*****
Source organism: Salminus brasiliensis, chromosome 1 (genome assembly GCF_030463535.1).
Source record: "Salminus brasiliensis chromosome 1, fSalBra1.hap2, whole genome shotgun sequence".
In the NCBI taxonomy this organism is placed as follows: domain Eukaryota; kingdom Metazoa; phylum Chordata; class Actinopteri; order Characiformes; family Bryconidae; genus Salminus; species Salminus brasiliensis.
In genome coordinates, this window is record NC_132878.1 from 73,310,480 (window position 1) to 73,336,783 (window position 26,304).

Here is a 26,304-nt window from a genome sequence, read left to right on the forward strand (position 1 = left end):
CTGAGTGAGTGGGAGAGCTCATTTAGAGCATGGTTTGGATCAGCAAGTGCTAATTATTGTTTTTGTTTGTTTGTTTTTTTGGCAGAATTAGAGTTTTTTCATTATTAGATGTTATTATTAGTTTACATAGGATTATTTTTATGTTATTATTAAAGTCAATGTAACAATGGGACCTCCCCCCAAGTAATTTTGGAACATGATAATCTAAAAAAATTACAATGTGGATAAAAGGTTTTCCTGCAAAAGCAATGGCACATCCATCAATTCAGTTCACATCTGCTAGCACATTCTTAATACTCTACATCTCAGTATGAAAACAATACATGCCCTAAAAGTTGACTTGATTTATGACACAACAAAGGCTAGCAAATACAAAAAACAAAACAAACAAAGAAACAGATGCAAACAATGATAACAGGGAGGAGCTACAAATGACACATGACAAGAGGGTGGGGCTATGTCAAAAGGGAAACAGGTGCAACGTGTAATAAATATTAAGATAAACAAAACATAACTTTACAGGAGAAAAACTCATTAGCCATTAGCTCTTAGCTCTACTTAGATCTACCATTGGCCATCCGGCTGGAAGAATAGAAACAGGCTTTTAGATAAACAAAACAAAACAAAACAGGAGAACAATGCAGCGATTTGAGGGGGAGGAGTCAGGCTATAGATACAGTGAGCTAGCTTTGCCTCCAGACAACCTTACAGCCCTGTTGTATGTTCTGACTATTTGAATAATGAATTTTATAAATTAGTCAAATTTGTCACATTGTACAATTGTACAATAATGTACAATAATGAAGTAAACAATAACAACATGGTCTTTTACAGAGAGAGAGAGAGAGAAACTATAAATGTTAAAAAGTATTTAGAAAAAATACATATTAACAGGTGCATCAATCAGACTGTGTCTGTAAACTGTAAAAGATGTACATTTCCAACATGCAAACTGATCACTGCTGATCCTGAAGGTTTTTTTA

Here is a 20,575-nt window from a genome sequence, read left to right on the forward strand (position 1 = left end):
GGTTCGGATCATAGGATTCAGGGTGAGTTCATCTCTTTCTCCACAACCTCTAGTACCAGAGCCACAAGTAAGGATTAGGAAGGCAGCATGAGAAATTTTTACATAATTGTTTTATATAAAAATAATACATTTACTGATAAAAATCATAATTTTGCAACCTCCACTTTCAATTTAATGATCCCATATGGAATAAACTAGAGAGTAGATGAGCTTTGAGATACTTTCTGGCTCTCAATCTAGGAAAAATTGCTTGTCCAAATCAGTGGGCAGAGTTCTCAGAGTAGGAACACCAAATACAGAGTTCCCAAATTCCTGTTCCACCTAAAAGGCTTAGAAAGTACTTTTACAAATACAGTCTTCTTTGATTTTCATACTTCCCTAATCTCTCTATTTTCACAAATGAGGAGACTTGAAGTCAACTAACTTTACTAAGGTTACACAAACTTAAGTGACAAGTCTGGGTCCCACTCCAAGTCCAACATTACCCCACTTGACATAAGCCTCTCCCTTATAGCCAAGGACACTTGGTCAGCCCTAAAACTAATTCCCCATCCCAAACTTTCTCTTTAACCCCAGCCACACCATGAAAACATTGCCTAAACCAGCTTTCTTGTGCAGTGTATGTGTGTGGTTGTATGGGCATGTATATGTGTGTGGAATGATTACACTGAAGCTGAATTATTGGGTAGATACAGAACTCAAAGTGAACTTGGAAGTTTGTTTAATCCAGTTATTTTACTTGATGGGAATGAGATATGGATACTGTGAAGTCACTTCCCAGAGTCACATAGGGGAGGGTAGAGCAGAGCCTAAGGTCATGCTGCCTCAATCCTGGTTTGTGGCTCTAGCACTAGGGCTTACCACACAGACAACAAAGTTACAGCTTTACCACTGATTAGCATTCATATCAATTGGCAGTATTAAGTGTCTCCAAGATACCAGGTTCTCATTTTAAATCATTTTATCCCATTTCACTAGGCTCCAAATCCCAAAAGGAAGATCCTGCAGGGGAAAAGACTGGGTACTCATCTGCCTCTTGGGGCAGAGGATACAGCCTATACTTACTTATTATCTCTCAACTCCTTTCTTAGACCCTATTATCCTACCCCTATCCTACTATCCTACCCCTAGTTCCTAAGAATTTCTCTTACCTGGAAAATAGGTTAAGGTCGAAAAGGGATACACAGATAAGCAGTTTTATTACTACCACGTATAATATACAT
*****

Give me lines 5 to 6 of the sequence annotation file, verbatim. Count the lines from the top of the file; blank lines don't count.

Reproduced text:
Here is a 26,304-nt window from a genome sequence, read left to right on the forward strand (position 1 = left end):
CTGAGTGAGTGGGAGAGCTCATTTAGAGCATGGTTTGGATCAGCAAGTGCTAATTATTGTTTTTGTTTGTTTGTTTTTTTGGCAGAATTAGAGTTTTTTCATTATTAGATGTTATTATTAGTTTACATAGGATTATTTTTATGTTATTATTAAAGTCAATGTAACAATGGGACCTCCCCCCAAGTAATTTTGGAACATGATAATCTAAAAAAATTACAATGTGGATAAAAGGTTTTCCTGCAAAAGCAATGGCACATCCATCAATTCAGTTCACATCTGCTAGCACATTCTTAATACTCTACATCTCAGTATGAAAACAATACATGCCCTAAAAGTTGACTTGATTTATGACACAACAAAGGCTAGCAAATACAAAAAACAAAACAAACAAAGAAACAGATGCAAACAATGATAACAGGGAGGAGCTACAAATGACACATGACAAGAGGGTGGGGCTATGTCAAAAGGGAAACAGGTGCAACGTGTAATAAATATTAAGATAAACAAAACATAACTTTACAGGAGAAAAACTCATTAGCCATTAGCTCTTAGCTCTACTTAGATCTACCATTGGCCATCCGGCTGGAAGAATAGAAACAGGCTTTTAGATAAACAAAACAAAACAAAACAGGAGAACAATGCAGCGATTTGAGGGGGAGGAGTCAGGCTATAGATACAGTGAGCTAGCTTTGCCTCCAGACAACCTTACAGCCCTGTTGTATGTTCTGACTATTTGAATAATGAATTTTATAAATTAGTCAAATTTGTCACATTGTACAATTGTACAATAATGTACAATAATGAAGTAAACAATAACAACATGGTCTTTTACAGAGAGAGAGAGAGAGAAACTATAAATGTTAAAAAGTATTTAGAAAAAATACATATTAACAGGTGCATCAATCAGACTGTGTCTGTAAACTGTAAAAGATGTACATTTCCAACATGCAAACTGATCACTGCTGATCCTGAAGGTTTTTTTA